In order to preserve your jam so that it will keep for months and months, you need to prepare your jars so they are sterile. Fill your second large pot with water, gently place your jars and their lid parts inside it, and then set it on the stove to boil. It helps to create some kind of barrier inside the pot to prevent breakage- we used a pie lid here. Get out a ladle for filling the jars with jam.

Ideally, your jars would come to a boil at the same time that your jam is ready to be canned.

Once the jam and jars are ready, pull the jars out of the pot, empty them of water, and fill them with jam using the ladle. The jar should not be full to the brim, just to the ring under the lid. (About 1 inch of clearance.) Wipe any spillage , put on a lid, and place it carefully back in the pot. Just close the lid gently- it shouldn't be too tight.

Step 5: Labeling

This really isn't a necessary step- but if you're a design geek like I am, you may be interested in creating a name, brand and label for your jam. Of course, this is an instructable in itself, which I won't go into fully.
What is a good idea to do, whether you're a geek or not, is to mark the date the jam was made on the jar. You might also want to document the ingredients for future reference.

Some quick tips:

-Design your label in illustrator as a vector, so it can be resized if your jam brand happens to go national, and people want t-shirts.

-You can buy sticker paper for your printer. Print your labels, cut and stick!

Step 6: Wait for It

Well, nothing says that you need to wait at all to open your first jar. Pop one open with your jam-party and celebrate. (Refrigerate one open.)

The rest can be tucked away in a cupboard to be opened with each stressful project and exam cram session. There's nothing like a sweet sweet sugar high at 3 in the morning.

Step 7: Other College Meal Preservation Ideas

There is a lot of food which you can prepare and then eat on the go when you're a busy student like we are. Dried fruit, granola bars, and foods than can be frozen and heated up for breakfast, lunch or dinner (we especially love banana bread) are major time savers.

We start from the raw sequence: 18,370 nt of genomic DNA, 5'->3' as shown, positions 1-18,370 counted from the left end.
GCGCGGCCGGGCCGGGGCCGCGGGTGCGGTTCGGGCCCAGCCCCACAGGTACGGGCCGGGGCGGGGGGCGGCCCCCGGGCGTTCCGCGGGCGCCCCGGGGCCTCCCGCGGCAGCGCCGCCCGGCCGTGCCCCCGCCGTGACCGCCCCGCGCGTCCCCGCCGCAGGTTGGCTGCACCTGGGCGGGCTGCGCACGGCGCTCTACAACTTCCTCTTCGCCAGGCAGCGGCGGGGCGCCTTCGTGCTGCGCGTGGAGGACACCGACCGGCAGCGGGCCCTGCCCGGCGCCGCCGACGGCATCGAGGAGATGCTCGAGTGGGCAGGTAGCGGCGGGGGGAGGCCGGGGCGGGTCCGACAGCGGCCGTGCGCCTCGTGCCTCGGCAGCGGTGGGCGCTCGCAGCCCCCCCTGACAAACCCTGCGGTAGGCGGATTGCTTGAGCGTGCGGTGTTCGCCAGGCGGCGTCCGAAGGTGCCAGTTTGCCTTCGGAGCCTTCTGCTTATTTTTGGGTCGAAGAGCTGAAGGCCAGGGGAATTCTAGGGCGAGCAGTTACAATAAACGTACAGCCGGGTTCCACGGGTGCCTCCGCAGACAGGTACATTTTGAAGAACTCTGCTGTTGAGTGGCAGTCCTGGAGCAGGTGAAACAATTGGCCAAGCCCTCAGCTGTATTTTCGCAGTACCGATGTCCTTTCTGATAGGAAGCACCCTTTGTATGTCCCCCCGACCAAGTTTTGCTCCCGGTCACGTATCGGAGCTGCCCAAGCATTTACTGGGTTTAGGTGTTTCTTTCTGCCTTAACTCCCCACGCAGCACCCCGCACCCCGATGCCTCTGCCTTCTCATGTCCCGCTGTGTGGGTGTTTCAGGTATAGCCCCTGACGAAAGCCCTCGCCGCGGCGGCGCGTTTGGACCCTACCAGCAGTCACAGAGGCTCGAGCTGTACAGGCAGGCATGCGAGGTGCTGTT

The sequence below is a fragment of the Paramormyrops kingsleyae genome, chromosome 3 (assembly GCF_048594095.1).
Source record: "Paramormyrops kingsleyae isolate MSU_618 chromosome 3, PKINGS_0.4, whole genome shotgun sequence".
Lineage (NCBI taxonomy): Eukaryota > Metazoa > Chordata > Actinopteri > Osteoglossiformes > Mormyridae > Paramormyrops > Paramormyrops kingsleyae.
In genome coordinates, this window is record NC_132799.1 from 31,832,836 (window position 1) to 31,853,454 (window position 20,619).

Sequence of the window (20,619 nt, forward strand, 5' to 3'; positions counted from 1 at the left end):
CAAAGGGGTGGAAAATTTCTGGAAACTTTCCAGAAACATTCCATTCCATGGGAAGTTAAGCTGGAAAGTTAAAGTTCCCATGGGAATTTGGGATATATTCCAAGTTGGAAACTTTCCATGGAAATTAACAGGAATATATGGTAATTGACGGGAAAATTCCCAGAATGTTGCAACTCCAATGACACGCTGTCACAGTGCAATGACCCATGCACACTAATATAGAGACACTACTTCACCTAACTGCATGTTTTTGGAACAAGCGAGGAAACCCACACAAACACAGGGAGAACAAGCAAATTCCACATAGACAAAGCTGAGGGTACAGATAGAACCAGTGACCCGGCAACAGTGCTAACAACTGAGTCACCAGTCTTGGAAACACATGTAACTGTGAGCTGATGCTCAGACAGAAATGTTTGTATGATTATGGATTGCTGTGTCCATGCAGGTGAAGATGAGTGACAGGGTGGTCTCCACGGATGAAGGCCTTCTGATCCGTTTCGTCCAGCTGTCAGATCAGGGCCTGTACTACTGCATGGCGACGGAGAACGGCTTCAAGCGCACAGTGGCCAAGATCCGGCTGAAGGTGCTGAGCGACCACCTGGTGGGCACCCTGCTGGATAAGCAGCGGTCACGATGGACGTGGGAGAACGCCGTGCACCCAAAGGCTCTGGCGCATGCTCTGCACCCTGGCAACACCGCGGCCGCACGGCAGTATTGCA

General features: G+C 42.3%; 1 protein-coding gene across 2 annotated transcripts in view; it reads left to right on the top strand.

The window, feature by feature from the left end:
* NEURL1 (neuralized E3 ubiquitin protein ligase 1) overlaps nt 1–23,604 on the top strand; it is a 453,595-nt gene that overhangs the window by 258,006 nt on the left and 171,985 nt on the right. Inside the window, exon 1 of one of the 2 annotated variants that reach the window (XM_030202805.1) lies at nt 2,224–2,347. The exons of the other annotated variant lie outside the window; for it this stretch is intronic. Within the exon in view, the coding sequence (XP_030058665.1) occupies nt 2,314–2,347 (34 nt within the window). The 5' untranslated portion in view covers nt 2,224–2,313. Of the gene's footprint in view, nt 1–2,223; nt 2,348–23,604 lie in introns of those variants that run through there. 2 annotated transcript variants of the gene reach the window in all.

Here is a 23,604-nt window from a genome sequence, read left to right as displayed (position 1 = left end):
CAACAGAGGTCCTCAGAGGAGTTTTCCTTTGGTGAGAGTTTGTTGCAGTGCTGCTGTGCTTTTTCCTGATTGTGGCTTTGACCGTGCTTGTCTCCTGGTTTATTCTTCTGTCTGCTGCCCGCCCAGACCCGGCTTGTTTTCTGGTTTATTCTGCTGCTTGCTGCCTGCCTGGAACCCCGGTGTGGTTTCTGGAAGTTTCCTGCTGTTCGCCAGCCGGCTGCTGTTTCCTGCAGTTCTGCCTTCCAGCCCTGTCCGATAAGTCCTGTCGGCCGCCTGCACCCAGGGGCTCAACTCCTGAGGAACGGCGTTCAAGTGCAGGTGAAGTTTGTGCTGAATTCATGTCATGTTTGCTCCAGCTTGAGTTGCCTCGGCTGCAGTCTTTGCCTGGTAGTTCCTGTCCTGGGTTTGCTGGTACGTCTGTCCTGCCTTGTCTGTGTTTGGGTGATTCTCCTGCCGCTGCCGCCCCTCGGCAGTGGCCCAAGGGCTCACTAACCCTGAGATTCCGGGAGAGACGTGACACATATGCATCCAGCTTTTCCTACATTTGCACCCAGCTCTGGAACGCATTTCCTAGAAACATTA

I was also planning to make an instructable on sauerkraut, a very nutritious food with lots of great applications. (We eat it on our eggs for breakfast.) But it's already been done! You can find instructions on making sauerkraut here.

Lastly, investing in a dehydrator was one of the best culinary choices we made this year. When fruit is readily available in the summer (we run craigslist ads looking for people who want their fruit trees picked) it can be collected and preserved. Apple chips are a delicious snack food item, and a lot healthier than their fried potato counterparts!

We would love to hear back from you with your ideas for college meals, or requests for instructables on things you've heard are good.

Cheers!

Comments

author
jjmcgaffey (author)2013-03-22

Missing one bit - the end of Step 4, how long should the full jars be boiled? And you should probably mention the thing with the lids popping down, and if they don't (and therefore are not sealed) either reboil the jar or refrigerate and eat the jam straight away.
Thanks, though - plenty of good info. I just took a 3-week(?!) course on making strawberry jam, and your instructable is more informative than that was.

author
mattbomb (author)2010-07-10

hahha i remember. a couple days ago i was working an saw these. 4-3 days later i have a rash because of poison oak. man i went to town on those thing. so good. it was worth getting poison oak. my parent thinks it from camping a couple days ago but i dont think so

author
ronmaggi (author)2009-10-25

 Growing up in Washington state I remember my hands being purple by virtue of it being summer. Of course I picked the blackberries in shorts. If the blackberries were ripe, it was the only short wearing weather we had!!!